A few weeks ago, someone shared this photo of a mother using a trash can to constrain her baby while she is crocheting in the partk, as a symbol of why GenX’ers are the way they are.
It made me recall something from my own youth. My parents bought their house in ’70, when it had just been built. A house in the suburbs of Eindhoven, headquarters of Philips, and everyone worked there. It was a huge draw, and so houses were being built in Eindhoven and the towns around it. And as usual when new houses are being built, young families buy ’em, and so you get this concentration of parents and kids with roughly the same ages. Maarten was the same age as my sister (who is two years older than me), the oldest of two sons. And he was an asshole — he had a thing for my sister and she was the only one who could rein him in. If he came to our house to ask if she wanted to play with him, she asked my mom to keep me inside so he wouldn’t hurt me.
There was a reason why Maarten was such a pain. His mother was from a larger city, and she hated living in a village. She wanted to be among people, and it was not in her nature to just sit at home to wait until her husband came home. So she regularly went to the Eindhoven city centre — alone, without her kids. She shut those inside their rooms, and she’d take out the door handles so they couldn’t leave their rooms until she came back. Everyone knew this was happening, but it was just one of those things that people shrugged about and never did anything about. Small wonder Maarten was not socialised.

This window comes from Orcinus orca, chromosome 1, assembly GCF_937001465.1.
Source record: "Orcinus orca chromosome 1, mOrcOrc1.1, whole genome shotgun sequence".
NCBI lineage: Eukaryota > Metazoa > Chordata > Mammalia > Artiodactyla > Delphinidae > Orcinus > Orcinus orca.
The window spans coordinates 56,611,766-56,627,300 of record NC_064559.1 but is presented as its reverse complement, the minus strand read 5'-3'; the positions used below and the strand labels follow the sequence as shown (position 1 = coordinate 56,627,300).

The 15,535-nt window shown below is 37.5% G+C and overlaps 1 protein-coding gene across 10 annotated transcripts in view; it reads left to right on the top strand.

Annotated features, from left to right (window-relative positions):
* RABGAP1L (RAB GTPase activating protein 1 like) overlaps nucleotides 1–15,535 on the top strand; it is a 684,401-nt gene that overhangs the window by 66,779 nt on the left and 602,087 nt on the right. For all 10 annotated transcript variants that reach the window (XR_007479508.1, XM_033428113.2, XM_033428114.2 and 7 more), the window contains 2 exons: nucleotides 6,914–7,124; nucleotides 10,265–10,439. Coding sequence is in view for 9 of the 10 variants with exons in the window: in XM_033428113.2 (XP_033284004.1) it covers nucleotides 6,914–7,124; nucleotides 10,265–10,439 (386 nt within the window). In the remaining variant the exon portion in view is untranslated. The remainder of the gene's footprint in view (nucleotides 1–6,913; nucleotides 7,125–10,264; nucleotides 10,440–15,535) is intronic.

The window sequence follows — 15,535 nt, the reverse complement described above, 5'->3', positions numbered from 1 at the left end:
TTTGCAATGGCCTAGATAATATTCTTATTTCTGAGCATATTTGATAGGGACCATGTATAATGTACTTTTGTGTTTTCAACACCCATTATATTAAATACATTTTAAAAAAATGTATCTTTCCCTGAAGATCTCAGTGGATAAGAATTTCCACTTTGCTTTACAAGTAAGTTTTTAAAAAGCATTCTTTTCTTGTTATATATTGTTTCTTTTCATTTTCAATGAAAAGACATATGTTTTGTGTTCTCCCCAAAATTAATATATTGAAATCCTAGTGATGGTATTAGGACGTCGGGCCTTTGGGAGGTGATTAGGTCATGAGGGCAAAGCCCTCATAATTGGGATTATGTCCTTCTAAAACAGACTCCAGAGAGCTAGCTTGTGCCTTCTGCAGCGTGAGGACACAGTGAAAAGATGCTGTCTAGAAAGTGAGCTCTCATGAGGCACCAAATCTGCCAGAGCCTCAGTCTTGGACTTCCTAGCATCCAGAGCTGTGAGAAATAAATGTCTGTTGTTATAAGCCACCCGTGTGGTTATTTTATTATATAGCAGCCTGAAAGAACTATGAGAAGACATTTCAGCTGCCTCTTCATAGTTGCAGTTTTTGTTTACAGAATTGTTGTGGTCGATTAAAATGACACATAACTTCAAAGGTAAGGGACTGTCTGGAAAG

My mom told me the story of how Maarten’s mom shut herself in by accident. She had already taken out the door handle but then had gone inside the room — and the door had closed, so she couldn’t get out. She called for help through the window (neighbours had keys of each others houses, of course), and my mom snickered a bit that they had left her there for a fair bit before they freed her, to make her feel what that was like. But of course nobody really did anything about it, and nothing changed.
Then, after a few years, they moved away, and I don’t know what has become of Maarten. I hope he has found a way to deal with the way his parents treated him.

GenX’ers are, as parents, very different from their own parents. I think that proves that most GenX’ers didn’t really have a happy childhood.

What do you admire about other generations?
I love how Millennials do not accept the status quo and keep looking for ways to make things better. It is clear that things must and can change, and that the values we inherited from older generations just don’t cut it anymore.

Friday Five: Food

Food is an important subject of this blog, so I couldn’t pass up a food-themed Friday Five.

1) What is your favourite food?
Okonomiyaki, no contest.

2) What is your favourite food preparation method?